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Europe: Shares rise on strong results, upbeat US jobs data
[BENGALURU] European shares rose on Friday, recovering from their worst day in six weeks with support from robust jobs data from the United States and strong results from Adidas and HSBC.
The pan-European STOXX 600 index closed up 0.4 per cent, rising up to 0.6 per cent after strong US jobs data, before trading back at mid-day levels. On the week, the index fell 0.2 per cent after two week of gains.
Data on Friday showed that US job growth surged in April and the unemployment rate dropped to a more than 49-year low of 3.6 per cent, pointing to sustained strength in economic activity.
"The April (jobs) report allows the US Federal Reserve to remain comfortably on hold for the next few meetings as it awaits more data, particularly on global risks and the inflation outlook," said analysts at TD Securities in a note.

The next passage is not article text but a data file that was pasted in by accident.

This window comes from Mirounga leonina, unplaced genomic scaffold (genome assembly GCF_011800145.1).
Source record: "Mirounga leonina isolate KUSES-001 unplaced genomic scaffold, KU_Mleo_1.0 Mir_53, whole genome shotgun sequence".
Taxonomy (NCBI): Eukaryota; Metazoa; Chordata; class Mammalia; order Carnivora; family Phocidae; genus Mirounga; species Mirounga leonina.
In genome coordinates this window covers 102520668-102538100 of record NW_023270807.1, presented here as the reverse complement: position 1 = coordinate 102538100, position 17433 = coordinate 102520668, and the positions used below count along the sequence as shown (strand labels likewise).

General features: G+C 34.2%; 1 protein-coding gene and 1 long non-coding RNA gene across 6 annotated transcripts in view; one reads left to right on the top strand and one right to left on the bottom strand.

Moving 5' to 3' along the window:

Investors tend to dump stocks in a rising interest rate environment due to higher cost of capital and better appeal for bonds.
Shares around the globe had fallen on Thursday after the Fed signalled little appetite to adjust interest rates anytime soon, dampening hopes of a rate cut among market participants.
Gains of nearly 2 per cent by London-listed shares of HSBC Holdings after the lender beat quarterly profit estimates, was the biggest boost to the pan-region index.
French lender Societe Generale also rose as its capital buffer was stronger than expected, helping investors shrug off a decline in quarterly net profit.
The personal and household goods sector rose 1.2 per cent. Adidas jumped almost 10 per cent to hit a record high after the sportswear maker's quarterly net profit rose.
"Not many European stocks are racking up all-time highs, and that underlines the bullish sentiment," said David Madden, an analyst at CMC Markets, London.
Basic resources stocks gained 1.4 per cent as copper prices rebounded.
Fiat Chrysler jumped 4.6 per cent after the carmaker said new US pickup truck models would help the automaker achieve its 2019 profit targets and offset a weak first quarter.
Meanwhile, Air France-KLM tumbled 5.5 per cent as the Franco-Dutch group blamed higher fuel costs and tough price competition for its first-quarter loss.
Reinsurer Swiss Re AG slid 3 per cent to be one of the biggest drags on STOXX 600 on an unexpected fall in quarterly net profit.
A more than 7 per cent fall by German telecoms group Freenet was the worst on the broader index after UBS downgraded the stock's rating to 'sell'.